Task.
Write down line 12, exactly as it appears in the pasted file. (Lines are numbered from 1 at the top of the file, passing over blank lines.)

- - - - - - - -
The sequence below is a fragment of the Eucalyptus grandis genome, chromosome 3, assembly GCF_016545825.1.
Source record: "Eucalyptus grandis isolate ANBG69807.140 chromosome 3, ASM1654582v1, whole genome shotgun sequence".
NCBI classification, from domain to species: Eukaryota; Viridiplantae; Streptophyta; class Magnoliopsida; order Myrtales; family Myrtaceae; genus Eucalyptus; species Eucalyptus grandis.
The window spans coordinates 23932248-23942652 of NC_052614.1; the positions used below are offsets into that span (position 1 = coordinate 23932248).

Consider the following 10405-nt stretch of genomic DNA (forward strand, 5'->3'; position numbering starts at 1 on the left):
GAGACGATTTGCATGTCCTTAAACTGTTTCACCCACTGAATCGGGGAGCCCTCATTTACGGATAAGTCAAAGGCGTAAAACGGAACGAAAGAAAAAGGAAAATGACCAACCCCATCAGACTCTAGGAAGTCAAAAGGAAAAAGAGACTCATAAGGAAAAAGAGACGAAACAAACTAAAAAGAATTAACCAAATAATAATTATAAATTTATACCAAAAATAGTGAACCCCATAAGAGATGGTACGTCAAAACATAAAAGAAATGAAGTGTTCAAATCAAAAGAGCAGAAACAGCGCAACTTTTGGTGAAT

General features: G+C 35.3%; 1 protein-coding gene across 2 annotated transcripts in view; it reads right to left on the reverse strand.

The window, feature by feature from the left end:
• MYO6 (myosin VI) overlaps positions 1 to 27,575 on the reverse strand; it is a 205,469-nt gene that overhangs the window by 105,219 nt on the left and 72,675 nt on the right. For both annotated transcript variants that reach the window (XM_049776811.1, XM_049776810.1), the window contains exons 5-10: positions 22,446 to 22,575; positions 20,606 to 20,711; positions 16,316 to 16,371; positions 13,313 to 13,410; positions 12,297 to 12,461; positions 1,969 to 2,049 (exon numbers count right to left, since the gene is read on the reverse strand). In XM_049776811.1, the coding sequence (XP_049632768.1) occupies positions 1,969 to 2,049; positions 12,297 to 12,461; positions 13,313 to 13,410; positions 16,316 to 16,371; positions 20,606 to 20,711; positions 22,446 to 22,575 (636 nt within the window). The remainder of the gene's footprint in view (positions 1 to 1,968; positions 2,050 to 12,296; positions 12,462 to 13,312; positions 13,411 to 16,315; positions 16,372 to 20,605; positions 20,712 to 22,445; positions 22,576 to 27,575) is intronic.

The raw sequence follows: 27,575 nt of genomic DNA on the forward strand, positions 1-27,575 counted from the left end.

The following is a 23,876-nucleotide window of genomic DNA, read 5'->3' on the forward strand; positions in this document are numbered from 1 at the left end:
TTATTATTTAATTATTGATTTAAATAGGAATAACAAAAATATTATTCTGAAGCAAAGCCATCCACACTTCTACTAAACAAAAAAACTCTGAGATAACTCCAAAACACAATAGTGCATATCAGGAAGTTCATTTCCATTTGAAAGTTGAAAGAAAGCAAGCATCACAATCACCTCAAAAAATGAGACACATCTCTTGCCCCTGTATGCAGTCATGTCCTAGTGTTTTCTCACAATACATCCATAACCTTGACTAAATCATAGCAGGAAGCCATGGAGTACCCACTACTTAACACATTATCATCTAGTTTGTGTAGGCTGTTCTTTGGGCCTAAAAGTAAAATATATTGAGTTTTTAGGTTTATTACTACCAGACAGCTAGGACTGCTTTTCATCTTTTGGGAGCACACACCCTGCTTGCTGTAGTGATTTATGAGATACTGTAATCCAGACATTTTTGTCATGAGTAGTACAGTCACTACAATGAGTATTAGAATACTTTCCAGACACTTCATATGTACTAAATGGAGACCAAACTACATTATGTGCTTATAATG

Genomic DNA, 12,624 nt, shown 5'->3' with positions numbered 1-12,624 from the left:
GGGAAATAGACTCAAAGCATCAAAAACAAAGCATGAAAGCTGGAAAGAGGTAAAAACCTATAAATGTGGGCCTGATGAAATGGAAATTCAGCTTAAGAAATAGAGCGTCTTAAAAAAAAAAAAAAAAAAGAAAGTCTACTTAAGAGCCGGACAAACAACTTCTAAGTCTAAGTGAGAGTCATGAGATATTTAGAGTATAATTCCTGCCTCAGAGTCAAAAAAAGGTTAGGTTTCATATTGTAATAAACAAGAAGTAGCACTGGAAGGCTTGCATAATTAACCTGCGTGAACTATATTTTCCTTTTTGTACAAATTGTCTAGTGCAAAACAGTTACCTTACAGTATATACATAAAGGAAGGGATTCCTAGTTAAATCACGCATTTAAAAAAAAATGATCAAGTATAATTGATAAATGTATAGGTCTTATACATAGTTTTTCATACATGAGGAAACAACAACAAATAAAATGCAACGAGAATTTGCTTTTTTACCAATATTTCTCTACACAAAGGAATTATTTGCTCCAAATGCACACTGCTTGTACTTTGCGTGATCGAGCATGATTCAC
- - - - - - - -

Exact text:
TTATTATTTAATTATTGATTTAAATAGGAATAACAAAAATATTATTCTGAAGCAAAGCCATCCACACTTCTACTAAACAAAAAAACTCTGAGATAACTCCAAAACACAATAGTGCATATCAGGAAGTTCATTTCCATTTGAAAGTTGAAAGAAAGCAAGCATCACAATCACCTCAAAAAATGAGACACATCTCTTGCCCCTGTATGCAGTCATGTCCTAGTGTTTTCTCACAATACATCCATAACCTTGACTAAATCATAGCAGGAAGCCATGGAGTACCCACTACTTAACACATTATCATCTAGTTTGTGTAGGCTGTTCTTTGGGCCTAAAAGTAAAATATATTGAGTTTTTAGGTTTATTACTACCAGACAGCTAGGACTGCTTTTCATCTTTTGGGAGCACACACCCTGCTTGCTGTAGTGATTTATGAGATACTGTAATCCAGACATTTTTGTCATGAGTAGTACAGTCACTACAATGAGTATTAGAATACTTTCCAGACACTTCATATGTACTAAATGGAGACCAAACTACATTATGTGCTTATAATG